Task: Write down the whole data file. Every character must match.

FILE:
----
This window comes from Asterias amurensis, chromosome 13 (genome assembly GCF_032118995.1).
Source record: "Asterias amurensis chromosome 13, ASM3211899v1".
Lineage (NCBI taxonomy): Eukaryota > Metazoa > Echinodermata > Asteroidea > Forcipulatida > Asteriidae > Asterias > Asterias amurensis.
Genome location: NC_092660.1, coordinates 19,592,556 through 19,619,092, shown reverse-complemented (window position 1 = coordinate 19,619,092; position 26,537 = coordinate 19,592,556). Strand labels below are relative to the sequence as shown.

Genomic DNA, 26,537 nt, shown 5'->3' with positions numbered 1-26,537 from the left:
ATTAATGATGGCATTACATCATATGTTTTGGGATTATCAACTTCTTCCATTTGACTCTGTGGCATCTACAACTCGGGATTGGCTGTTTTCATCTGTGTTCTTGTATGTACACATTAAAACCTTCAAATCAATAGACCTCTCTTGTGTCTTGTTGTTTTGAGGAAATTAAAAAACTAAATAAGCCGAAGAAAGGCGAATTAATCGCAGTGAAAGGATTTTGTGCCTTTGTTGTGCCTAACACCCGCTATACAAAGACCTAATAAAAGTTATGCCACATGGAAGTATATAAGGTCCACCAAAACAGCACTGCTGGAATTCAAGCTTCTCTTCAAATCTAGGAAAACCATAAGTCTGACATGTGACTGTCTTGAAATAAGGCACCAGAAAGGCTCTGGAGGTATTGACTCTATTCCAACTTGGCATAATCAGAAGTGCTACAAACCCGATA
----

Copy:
This window comes from Asterias amurensis, chromosome 13 (genome assembly GCF_032118995.1).
Source record: "Asterias amurensis chromosome 13, ASM3211899v1".
Lineage (NCBI taxonomy): Eukaryota > Metazoa > Echinodermata > Asteroidea > Forcipulatida > Asteriidae > Asterias > Asterias amurensis.
Genome location: NC_092660.1, coordinates 19,592,556 through 19,619,092, shown reverse-complemented (window position 1 = coordinate 19,619,092; position 26,537 = coordinate 19,592,556). Strand labels below are relative to the sequence as shown.

Genomic DNA, 26,537 nt, shown 5'->3' with positions numbered 1-26,537 from the left:
ATTAATGATGGCATTACATCATATGTTTTGGGATTATCAACTTCTTCCATTTGACTCTGTGGCATCTACAACTCGGGATTGGCTGTTTTCATCTGTGTTCTTGTATGTACACATTAAAACCTTCAAATCAATAGACCTCTCTTGTGTCTTGTTGTTTTGAGGAAATTAAAAAACTAAATAAGCCGAAGAAAGGCGAATTAATCGCAGTGAAAGGATTTTGTGCCTTTGTTGTGCCTAACACCCGCTATACAAAGACCTAATAAAAGTTATGCCACATGGAAGTATATAAGGTCCACCAAAACAGCACTGCTGGAATTCAAGCTTCTCTTCAAATCTAGGAAAACCATAAGTCTGACATGTGACTGTCTTGAAATAAGGCACCAGAAAGGCTCTGGAGGTATTGACTCTATTCCAACTTGGCATAATCAGAAGTGCTACAAACCCGATA